2022 has been a year marked by geopolitical news in the EU-27. Russia’s invasion of Ukraine was the largest conventional military attack in Europe since the wars in Yugoslavia. It has been coupled with an unprecedented energy and economic crisis that has dragged the European Union into historic action. European households have faced a potential increase in energy bills due to the global increase in wholesale energy and gas prices resulting from the conflict in Ukraine.
In particular, the EU has taken three major measures to reduce the value of energy bills for all Europeans, especially the most vulnerable, as the consequences of this situation are expected to last into next year. Among others, the EU has focused its initiatives on three clear energy objectives: the reduction of electricity consumption, the solidarity contribution of fossil fuels, and the limitation of wholesalers’ profits.
Reducing electricity consumption
The European Union has sought to reduce electricity consumption in its territory and CO2 emissions, as well as the energy import bill which, in the EU, amounts to around 330 billion euros. Brussels wants to achieve its targets through voluntary measures to reduce total consumption by 10% by the end of March 2023, and mandatory measures to reduce consumption by at least 5% at peak times. It is up to the member states to decide on national measures to reduce consumption. For this reason, the EU approved a regulation whereby they could extend the prices regulated by the Commission for small and medium-sized enterprises, as well as households.
In addition, in December 2022, the possibility for member states to guarantee the installation of solar energy equipment in buildings and the issuing of the appropriate permits within one month was approved. In addition to saving energy, the EU is thus seeking to combat climate change and reduce energy dependence, especially on Russia.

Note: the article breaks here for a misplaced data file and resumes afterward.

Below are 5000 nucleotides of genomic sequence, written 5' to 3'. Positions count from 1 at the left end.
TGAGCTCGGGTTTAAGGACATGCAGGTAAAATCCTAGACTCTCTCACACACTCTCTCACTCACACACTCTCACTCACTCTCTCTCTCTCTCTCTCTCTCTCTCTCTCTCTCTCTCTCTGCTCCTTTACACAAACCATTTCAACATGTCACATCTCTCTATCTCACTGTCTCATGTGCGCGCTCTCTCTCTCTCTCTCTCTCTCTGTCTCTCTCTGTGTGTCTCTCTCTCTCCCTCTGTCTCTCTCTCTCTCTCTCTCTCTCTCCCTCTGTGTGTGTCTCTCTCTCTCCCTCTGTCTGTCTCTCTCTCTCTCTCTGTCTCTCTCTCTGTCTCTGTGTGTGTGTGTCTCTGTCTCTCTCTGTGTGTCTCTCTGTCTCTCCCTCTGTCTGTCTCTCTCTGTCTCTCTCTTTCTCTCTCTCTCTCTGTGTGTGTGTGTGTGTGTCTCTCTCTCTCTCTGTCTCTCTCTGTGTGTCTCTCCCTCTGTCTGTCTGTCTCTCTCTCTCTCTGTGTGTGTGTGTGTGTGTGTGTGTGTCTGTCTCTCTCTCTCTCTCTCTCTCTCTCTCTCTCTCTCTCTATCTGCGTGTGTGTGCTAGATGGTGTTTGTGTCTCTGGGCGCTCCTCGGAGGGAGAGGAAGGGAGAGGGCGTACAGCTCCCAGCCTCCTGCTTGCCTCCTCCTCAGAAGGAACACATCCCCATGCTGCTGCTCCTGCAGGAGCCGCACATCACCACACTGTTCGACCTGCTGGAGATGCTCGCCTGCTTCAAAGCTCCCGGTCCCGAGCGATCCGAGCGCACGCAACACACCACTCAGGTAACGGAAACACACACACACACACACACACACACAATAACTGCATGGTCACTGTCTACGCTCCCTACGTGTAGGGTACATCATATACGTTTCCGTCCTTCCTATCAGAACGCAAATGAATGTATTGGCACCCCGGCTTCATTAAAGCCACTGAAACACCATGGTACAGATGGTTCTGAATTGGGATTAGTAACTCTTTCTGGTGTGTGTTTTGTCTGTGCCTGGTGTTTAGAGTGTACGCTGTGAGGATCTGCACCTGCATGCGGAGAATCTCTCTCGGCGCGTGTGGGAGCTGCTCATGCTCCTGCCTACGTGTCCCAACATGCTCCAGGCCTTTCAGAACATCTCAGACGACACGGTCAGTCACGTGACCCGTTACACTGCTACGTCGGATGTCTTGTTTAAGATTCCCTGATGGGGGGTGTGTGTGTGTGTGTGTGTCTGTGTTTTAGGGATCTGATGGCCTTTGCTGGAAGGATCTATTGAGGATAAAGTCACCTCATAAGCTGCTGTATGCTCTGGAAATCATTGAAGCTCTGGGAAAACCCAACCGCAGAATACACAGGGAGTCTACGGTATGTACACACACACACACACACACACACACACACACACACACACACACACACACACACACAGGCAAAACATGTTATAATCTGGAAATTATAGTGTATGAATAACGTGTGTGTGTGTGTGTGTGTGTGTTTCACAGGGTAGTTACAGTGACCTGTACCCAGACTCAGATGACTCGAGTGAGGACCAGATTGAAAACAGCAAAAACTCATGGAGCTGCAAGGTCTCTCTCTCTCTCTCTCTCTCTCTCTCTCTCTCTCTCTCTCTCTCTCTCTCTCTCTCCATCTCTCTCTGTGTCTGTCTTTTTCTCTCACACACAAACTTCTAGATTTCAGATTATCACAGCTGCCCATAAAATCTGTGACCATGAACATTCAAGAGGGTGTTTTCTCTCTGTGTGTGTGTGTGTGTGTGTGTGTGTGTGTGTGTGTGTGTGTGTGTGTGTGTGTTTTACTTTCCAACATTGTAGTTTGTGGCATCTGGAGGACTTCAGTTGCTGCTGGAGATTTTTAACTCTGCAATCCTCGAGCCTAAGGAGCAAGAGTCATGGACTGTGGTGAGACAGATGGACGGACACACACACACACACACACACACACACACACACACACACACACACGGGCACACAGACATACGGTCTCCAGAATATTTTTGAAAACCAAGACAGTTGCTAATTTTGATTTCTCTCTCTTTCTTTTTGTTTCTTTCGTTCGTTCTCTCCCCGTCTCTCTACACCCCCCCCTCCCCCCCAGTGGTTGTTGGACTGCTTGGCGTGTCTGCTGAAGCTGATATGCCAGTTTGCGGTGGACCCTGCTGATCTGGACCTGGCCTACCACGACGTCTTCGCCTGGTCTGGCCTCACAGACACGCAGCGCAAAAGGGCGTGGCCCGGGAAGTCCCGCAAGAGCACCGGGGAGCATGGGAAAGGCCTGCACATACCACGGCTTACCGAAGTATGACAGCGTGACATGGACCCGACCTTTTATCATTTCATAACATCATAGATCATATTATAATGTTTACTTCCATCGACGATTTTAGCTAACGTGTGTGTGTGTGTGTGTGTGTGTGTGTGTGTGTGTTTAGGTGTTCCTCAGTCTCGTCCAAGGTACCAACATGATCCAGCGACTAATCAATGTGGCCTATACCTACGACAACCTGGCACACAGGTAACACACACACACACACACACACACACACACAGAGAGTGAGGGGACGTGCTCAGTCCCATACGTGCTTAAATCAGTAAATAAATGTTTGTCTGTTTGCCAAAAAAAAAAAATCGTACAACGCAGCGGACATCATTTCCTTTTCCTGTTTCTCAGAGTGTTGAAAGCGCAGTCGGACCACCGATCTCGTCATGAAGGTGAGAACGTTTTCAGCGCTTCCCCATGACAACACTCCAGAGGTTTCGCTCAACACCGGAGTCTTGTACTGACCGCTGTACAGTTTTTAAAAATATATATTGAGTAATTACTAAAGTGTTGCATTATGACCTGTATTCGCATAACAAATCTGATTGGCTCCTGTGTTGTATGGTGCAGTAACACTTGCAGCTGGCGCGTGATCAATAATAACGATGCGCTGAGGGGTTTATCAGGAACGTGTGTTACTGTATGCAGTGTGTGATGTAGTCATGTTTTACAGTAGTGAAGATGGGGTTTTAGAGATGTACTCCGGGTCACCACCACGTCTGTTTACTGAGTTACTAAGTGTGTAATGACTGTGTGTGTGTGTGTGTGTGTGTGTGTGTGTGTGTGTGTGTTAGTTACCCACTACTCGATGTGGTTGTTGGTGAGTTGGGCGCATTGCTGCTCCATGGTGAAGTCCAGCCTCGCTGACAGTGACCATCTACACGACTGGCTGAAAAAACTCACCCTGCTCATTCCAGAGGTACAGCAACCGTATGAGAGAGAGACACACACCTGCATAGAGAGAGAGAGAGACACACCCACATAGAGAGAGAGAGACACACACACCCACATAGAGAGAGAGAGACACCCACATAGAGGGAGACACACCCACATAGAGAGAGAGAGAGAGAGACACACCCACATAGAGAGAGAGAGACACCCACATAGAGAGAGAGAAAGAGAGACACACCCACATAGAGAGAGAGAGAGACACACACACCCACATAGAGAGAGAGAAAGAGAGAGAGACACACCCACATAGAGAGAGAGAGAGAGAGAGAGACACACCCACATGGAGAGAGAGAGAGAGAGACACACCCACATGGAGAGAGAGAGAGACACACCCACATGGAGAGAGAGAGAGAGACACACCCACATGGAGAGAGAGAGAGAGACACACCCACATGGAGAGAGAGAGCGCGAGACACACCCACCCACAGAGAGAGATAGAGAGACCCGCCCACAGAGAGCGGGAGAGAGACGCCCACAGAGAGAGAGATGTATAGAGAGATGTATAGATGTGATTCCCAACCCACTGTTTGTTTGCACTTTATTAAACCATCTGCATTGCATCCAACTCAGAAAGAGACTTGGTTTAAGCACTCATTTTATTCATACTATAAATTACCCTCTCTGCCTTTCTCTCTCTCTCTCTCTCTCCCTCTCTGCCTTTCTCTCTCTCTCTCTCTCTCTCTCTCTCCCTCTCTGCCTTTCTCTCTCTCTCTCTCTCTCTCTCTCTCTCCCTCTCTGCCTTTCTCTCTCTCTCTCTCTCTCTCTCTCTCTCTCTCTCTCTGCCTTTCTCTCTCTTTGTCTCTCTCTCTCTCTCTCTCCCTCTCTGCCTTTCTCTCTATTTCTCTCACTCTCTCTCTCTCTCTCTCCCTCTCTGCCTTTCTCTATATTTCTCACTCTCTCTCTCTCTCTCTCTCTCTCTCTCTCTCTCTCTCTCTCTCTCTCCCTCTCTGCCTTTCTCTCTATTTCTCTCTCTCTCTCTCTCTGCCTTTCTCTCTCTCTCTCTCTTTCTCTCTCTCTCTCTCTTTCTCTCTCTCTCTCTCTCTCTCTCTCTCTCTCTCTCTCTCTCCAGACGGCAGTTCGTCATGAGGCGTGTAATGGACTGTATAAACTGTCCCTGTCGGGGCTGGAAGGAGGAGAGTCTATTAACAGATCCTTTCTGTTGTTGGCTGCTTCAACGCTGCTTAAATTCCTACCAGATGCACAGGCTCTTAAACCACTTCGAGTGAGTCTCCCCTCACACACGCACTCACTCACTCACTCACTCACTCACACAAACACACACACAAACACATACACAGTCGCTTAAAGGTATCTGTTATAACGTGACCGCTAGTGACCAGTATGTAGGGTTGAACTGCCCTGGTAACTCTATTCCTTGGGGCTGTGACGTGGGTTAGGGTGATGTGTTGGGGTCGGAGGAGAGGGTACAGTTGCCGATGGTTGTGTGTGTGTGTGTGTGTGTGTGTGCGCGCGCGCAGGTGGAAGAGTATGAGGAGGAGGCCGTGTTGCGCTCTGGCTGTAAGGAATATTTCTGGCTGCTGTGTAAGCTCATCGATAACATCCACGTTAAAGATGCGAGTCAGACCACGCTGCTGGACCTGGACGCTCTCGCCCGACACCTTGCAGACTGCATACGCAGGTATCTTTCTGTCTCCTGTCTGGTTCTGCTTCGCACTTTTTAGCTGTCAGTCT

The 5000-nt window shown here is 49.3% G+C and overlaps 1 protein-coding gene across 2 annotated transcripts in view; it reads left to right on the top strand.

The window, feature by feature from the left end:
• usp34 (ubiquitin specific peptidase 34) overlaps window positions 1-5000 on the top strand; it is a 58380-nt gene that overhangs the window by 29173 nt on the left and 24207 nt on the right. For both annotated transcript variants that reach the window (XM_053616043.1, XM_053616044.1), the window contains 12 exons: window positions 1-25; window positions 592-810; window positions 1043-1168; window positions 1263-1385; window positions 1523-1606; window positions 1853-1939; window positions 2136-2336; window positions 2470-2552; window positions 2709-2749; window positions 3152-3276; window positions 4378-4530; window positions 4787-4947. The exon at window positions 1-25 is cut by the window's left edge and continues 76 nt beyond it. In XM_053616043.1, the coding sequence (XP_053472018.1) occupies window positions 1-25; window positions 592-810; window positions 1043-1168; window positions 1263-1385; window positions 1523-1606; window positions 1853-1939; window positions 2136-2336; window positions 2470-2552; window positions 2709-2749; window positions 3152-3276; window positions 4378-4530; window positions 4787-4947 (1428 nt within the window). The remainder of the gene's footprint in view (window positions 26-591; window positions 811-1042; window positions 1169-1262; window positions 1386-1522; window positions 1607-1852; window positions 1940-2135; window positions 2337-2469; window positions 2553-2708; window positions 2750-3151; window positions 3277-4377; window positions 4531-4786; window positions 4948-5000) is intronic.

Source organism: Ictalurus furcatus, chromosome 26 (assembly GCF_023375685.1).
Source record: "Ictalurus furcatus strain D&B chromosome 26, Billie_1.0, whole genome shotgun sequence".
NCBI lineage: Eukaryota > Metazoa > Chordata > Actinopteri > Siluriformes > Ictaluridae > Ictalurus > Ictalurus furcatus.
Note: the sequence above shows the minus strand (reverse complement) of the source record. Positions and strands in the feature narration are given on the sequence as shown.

Solidarity contribution from fossil fuels
Fossil fuel companies have made additional profits given the high level of prices in the aftermath of the Russian-Ukrainian conflict. The EU has therefore sought measures to ensure the contribution of this sector to society as a whole. From 2022 onwards, the profits of companies in this sector that have increased their revenues by more than 20 percent over the previous four years are collected by member states, which may distribute them to households or companies affected by fossil fuel prices. In addition, EU countries may be able to earmark part of the revenues from this initiative to finance the EU’s energy measures. These decisions affect companies in the oil, gas, coal, and refinery sectors.
In the same vein, the European Commission presented the REPowerEU plan, a European initiative to “rapidly” reduce dependence on Russian fossil fuels in order to advance Europe’s ecological transition. The plan is proposed to promote energy savings, boost clean energy production, and diversification of supplies. The EU sought the substitution of coal, oil, and natural gas in industrial processes in order to reduce greenhouse gas emissions and strengthen security and competitiveness.
Limiting the revenues of electricity producers
In the same way that fossil fuel companies do, the non-gas-fired power generation sector has increased its revenues exponentially, which is why the EU has approved a price cap for all fossil fuel companies. The European Union has agreed to a ceiling of 180 euros per megawatt hour for gas purchases, intending to allow the EU to “better prepare for the coming winter” and encourage the deployment of renewables, as acknowledged by the president of the European Commission, Ursula Von der Leyen. The measure aims to curb energy prices in a context characterised by Russia’s decision to stop supplying fossil fuels to the EU in retaliation for sanctions imposed by the region following its invasion of Ukraine. To trigger the gas cap, the price must exceed 180 euros per megawatt hour for three consecutive days.